by Paul Cormacain
OUR timing on the north coast was bad last week, for we missed all the brent.
The birds had heard about us coming, and had timed their arrival accordingly. This was somewhat disappointing, considering the number of times we had watched the Irish brent arrive on the north coast, looking remarkably fit after such a long journey.
Knowing something about their habits, we decided also to move further south, and have a look for them elsewhere.
A quick trip to Strangford Lough revealed about twelve thousand of them, according to Mr Oak. I believed he counted them.
It was hard to take in, no brent on the north coast, 12,000 of them near Newtownards, and Mr Oak keeping an eye on them all.
For those who do not know the story of the brent, the Irish brent all breed on Bathhurst Island in Arctic Canada. When the families are half reared, the temperature takes a small drop, and the geese all collectively say that winter is "a-cumen in", and they all decide to leave.
So they travel via Greenland and Iceland until they all reach the north coast of Ireland, Antrim to Donegal, and have a wee rest.
They then tend to head to Strangford Lough, where huge numbers may be seen. If you go down now you can see them.
After a time they start dispersing, and may then move anywhere around the island of Ireland. They usually all turn up again at Strangford Lough at the end of the winter, and it is not unknown for families to re-unite at this stage.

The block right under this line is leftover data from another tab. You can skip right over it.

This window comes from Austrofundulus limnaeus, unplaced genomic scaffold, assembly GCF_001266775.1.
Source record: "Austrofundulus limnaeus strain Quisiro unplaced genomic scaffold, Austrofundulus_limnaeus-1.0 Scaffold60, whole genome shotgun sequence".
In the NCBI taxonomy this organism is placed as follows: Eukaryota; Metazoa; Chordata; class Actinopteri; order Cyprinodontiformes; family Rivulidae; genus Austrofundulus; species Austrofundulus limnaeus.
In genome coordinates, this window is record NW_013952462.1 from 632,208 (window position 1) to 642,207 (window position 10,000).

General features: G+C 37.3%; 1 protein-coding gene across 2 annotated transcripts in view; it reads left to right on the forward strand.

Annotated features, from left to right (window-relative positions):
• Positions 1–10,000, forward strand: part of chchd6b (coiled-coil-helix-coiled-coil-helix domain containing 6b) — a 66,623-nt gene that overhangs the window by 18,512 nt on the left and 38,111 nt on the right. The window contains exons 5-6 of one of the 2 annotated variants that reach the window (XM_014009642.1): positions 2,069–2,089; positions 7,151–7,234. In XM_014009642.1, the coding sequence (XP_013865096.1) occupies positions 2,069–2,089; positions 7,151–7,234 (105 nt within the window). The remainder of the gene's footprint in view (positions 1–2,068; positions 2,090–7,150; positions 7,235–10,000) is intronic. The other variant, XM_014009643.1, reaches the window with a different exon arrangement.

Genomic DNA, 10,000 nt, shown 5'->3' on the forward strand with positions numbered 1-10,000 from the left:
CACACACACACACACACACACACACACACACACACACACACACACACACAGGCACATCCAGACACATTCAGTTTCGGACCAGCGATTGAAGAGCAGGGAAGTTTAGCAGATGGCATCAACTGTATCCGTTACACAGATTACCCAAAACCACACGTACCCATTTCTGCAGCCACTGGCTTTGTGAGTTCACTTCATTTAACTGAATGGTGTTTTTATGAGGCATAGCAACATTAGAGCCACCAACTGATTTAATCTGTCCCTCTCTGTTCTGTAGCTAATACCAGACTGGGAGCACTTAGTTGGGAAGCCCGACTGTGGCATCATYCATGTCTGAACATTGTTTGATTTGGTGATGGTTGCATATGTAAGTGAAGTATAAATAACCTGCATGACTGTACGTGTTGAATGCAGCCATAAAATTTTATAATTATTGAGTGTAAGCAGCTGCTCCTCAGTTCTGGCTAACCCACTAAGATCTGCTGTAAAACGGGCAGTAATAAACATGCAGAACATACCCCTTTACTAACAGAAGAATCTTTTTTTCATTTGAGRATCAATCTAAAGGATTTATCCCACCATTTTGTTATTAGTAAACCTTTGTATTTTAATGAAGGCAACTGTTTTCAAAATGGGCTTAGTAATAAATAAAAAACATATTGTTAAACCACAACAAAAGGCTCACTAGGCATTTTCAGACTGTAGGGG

A quick flight up north coast follows, then after a feed the birds launch themselves forth on the long journey back to Arctic Canada. Simultaneous to the Irish brent travelling from Canada to here and back again, a not too dissimilar goose visits Scotland, England and Wales, as well as part of the continent.
This is the dark bellied brent goose.
Controversy and research have been going hand in hand for some considerable time in an attempt to distinguish between the two geese. Only in the last year or two have the facts been definitely established, all are agreed that the two geese are different, and the satellite tracking of the Irish brent been invaluable in the research.
The dark bellied live in Russia, Siberia, and similar inhospitable cold spots leaving the inhospitable Arctic Canada to the Irish brent.
They all eat zostera grass, also named eel grass, in winter. In spite of changes in the fortune of this grass, the birds seem to be able to thrive.
Come next spring, both species will take off for their respective summer homes. The diet will then revert to Arctic plants, and for variety they will eat some marine algae. They will also take mussels, sensible birds! (Did you ever gather mussels from a clean sea at low water, and cook them in white wine and garlic?)
So the brent are now in residence. At this time they are mostly to be seen in the Strangford Lough area, later on they can be more mobile and can be seen most places.
Saturday 2nd October - Lisburn RSPB have a trip to Ramor Head and Bann Estuary, more from 9266 1982
Saturday 16th October - RSPB Members' Day at the Greenmount Campus. Talk to the RSPB for more information.
Monday 25th October - James Orr will talk on Satellite Tracking of Irish Brent, at Lisburn RSPB meeting at Friends School, at 7.30.
Saturday 30th October - The RSPB initiate a bird feeding frenzy in
Feed the Birds Day.
Talk to the RSPB on 904 1547.
The Lisburn RSPB is having an outing to Strangford Lough and Castle
Espie, sounds great.
Details from David on 4062 6125